Well, it's shorter anyway. And only technically: it is shorter according to a unit of measurement that has almost no meaning to most people.
If I adopted your approach, until I develop muscle memory for entering the password—and promptly forget its origin and any mnemonic value it might have had—I would be trying to remember which permutation I used. Was it
There are better routes than "Correct Horse Battery Staple"
There is a better route than "Correct Horse Battery Staple"
There are better ways than "Correct Horse Battery Staple"
There is a better way than "Correct Horse Battery Staple"
This is a better approach than "Correct Horse Battery Staple"
This is a better approach than "Correct Horse Battery Staple"
What the fuck was my "Correct Horse Battery Staple" password anyway?
Fuck, now I'm locked out and I'll never remember the fucking password.
Fuck it, reset password back to password12.
The reason Correct Horse Battery Staple works is because, in terms of memory and recall, it's much much shorter. It's only four things.
If you think a client-side script is going to protect you from an unreasonably large HTTP request body, I really hope you aren't developing websites that I use.
Only after a radical redistribution of wealth. The vast majority of people do not actually have the means to enjoy what free time they do have without first exchanging the rest of their time for wages. Simply automating people out of their jobs doesn't resolve that, it exacerbates it.
That's fine. You should use the tool you prefer! My preference is different. But this is one area that choice is good. The biggest challenge is interoperability, but even that has a pretty good story these days.
along with its lack of decent multimon (did they fix that yet?)
For certain values of fixed. It's heaps better than it used to be— each display is its own universe, fully configurable as a single-display was before —but it comes with one caveat: you can't span a window across two displays.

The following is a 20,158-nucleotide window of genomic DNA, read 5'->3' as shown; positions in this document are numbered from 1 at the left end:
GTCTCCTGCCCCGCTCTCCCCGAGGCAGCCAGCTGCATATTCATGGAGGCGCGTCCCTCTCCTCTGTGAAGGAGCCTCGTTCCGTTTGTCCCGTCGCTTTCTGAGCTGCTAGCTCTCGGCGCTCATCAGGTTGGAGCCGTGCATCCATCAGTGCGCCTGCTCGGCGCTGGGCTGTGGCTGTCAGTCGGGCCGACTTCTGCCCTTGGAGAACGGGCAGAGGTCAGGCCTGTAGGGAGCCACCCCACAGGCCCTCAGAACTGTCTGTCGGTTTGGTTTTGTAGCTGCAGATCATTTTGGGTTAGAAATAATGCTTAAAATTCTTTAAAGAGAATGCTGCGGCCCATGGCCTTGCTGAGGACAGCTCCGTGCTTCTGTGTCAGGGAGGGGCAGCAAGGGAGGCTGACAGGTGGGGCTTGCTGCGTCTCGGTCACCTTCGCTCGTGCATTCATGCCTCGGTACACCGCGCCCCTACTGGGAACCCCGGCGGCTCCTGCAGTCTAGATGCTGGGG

window scaling shortcuts
If you mean keyboard shortcuts for Fullscreen and Zoom, the former has always had a shortcut and the latter can be trivially assigned system-wide. If you mean something more involved (like Windows Snap, various window management techniques of that sort), there are tools available but they come from third parties with various levels of cost and quality.
I actually dont like the dock at all
There's not really a lot to like, it's pretty much a minimalist task list. That said, there are tools for enhancing it as well. I've chosen one (HyperDock) that gives it similar behavior to e.g. the Windows 7 Taskbar, with window thumbnails and simple management.
To be clear, I discussed a couple places where I've spent money to fill gaps that OS X can't fill on its own. I realize this is part of everyone's cost-benefit analysis when choosing a platform. I am not advocating choosing a deficient OS and throwing money at fixing it. I'm actually not advocating anything, other than choosing the platform that most fits what you want to do, particularly in a professional setting.
There's a number of reasons, despite some small lack of features, that OS X works better for me. I'd be happy to share, but I don't want this to turn into a pissing contest like every inter-platform discussion tends to be. If you're genuinely curious, I'll oblige.
Or you use it for work and the cost for a tool you feel comfortable with (not an extra grand, but yes a premium) outweighs the cost of fighting with your tools.
Portable to what?